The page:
Hundreds of bats rescued from the winter storm that hit the US over the past week were finally able to return to their Texas homes last night. The bats nearly froze to death as the storm brought a blast of cold Arctic air to the Lone Star State and much of the mainland US.
Mexican Bats began dropping out of their roosts as temperatures dipped below freezing
According to the Houston Humane Society, Mexican Bats began dropping out of their roosts when temperatures dropped below freezing on the evening of Dec. 22. At a colony under Waugh Bridge in Houston, the little bats plummeted 4.5 to 30 feet to the sidewalk. The bats suffered from hypothermic shock and are said to have perished on the sidewalk. Weighing about half an ounce, the critters don’t have much body fat to keep themselves warm.
But the Houston Human Society moved quickly with a “cold shock” bat rescue initiative at Waugh Bridge and another colony in Brazoria County. You can see some nice videos of the effort on the Houston Humane Society’s Facebook page. “Amazingly, most of the bats survived,” the group said on Facebook Dec. 24. By December 26, they had rescued 1,544 bats.
While more than 50 of the bats needed “more intensive care,” most of them “just needed heat support and hydration to get their systems up and running quickly,” the Houston Humane Society said in a Facebook post. “They will be held, with specialized care and feeding, until the weather warms up and release is possible.”
Fortunately, the weather was just right for their release yesterday. The Human Society even set up a Facebook event inviting the public to watch the bats’ homecoming. Some 700 bats were returned to their colony under Waugh Bridge on Wednesday evening. “Hundreds” were returned to a separate colony at the Pearland Fite Road Bridge in Brazoria County.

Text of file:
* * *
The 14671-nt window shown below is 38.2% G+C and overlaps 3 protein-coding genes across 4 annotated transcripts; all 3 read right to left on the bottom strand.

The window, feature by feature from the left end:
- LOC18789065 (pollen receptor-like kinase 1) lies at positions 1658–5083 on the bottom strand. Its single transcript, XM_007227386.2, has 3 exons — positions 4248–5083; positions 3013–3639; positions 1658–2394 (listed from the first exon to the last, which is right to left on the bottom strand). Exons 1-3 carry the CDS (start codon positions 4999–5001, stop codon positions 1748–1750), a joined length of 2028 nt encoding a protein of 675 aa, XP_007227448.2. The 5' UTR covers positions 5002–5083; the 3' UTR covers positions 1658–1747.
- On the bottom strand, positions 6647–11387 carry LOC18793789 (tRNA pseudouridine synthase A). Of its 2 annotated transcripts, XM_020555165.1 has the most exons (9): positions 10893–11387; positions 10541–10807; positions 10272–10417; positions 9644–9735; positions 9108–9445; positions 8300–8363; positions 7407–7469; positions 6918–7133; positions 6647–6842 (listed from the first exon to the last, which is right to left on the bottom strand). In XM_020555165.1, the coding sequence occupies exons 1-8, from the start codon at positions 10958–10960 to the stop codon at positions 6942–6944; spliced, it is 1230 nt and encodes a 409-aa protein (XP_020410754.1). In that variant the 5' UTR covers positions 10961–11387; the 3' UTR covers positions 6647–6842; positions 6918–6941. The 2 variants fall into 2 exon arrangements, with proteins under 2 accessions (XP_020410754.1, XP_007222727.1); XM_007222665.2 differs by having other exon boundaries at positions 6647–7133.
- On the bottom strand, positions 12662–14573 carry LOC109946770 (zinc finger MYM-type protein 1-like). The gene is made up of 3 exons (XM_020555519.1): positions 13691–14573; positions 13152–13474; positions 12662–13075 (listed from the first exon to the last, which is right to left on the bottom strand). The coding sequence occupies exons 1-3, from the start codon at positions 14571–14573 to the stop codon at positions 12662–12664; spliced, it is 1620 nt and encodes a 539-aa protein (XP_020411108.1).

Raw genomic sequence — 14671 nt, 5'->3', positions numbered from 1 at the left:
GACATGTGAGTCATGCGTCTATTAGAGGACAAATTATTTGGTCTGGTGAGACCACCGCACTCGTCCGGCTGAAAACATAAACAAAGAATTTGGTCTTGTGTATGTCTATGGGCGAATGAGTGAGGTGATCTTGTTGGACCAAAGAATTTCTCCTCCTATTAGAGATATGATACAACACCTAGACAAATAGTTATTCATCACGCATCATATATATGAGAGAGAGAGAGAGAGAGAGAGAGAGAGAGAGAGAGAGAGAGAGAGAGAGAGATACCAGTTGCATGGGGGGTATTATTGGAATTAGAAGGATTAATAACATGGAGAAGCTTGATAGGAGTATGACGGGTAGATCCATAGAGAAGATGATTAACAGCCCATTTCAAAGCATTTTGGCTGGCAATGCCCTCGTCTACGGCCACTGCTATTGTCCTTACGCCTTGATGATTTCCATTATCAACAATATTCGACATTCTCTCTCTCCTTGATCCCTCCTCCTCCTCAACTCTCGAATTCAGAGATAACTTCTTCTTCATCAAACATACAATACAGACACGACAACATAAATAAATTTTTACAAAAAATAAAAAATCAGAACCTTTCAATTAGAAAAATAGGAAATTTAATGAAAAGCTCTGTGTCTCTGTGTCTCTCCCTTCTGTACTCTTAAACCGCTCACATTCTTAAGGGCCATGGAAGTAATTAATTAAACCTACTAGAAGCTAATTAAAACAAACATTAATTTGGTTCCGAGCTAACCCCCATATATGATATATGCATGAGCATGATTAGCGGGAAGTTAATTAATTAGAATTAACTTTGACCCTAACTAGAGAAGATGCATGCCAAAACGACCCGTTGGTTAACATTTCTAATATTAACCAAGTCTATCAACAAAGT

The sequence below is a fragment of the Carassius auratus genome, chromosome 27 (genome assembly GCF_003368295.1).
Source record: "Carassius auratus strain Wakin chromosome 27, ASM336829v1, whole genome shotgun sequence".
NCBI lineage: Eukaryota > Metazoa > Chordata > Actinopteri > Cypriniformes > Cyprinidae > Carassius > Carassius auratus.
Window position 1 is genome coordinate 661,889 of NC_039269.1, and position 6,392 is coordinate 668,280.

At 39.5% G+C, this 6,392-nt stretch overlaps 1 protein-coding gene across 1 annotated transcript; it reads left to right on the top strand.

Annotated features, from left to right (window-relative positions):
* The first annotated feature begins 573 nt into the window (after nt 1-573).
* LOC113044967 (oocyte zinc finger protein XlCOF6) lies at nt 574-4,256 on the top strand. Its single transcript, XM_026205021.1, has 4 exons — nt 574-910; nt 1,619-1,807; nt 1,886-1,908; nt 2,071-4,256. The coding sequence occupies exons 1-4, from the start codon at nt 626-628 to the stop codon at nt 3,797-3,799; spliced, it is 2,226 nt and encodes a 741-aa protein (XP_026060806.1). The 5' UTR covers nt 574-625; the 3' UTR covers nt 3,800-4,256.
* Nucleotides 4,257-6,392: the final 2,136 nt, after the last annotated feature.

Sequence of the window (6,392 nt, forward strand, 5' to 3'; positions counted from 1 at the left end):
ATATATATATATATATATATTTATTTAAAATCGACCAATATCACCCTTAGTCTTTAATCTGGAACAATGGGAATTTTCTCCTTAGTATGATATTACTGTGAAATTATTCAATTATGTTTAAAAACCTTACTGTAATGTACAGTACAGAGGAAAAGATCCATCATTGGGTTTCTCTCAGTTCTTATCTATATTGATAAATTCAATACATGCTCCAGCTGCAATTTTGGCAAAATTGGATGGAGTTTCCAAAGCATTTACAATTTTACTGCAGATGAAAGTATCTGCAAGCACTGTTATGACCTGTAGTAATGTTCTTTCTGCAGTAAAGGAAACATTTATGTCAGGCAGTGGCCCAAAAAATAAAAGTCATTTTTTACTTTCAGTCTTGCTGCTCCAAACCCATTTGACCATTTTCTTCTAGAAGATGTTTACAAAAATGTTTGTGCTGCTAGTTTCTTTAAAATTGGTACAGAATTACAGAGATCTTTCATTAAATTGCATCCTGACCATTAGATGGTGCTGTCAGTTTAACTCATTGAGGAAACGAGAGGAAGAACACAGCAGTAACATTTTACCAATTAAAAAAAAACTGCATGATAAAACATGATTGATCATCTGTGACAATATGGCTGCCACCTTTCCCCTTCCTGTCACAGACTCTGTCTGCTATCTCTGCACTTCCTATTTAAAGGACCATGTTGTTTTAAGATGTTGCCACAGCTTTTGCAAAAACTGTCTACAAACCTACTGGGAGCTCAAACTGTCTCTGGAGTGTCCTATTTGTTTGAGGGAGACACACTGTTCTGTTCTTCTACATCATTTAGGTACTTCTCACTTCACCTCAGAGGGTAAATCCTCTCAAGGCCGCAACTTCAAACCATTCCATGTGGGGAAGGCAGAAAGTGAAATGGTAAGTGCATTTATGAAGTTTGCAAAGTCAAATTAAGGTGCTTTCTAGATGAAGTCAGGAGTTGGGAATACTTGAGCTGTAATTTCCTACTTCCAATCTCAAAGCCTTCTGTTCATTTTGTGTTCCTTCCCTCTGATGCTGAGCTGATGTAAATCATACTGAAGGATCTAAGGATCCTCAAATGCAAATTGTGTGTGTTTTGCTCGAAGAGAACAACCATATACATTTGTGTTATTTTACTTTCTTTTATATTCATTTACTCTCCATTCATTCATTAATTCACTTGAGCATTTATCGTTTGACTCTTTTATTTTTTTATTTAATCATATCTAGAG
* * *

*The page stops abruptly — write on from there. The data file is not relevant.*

But even after this success story, the Houston Humane Society is preparing for future weather disasters. The Texas Wildlife Rehabilitation Coalition (TWRC) is raising money for a new building, which is supposed to contain “a special bat room.”
“That would really help with these situations as we continue to see these strange weather patterns,” Mary Warwick, HHS TWRC Wildlife Director, said in a video posted to Facebook. She shot the video in her attic, where she housed many of the rescued bats in two dog kennels. “We could really use more space to rehabilitate the bats,” she said.
The Mexican free-tailed bat is the most common species of bat to flutter around Texas, and is the official “state flying mammal.” They usually spend the winters in Mexico, but will move north by early spring to give birth and raise their young in large “nursery colonies”. The bats need warm and humid homes for their growing family – usually in caves, but they will also make it in bridges and tunnels.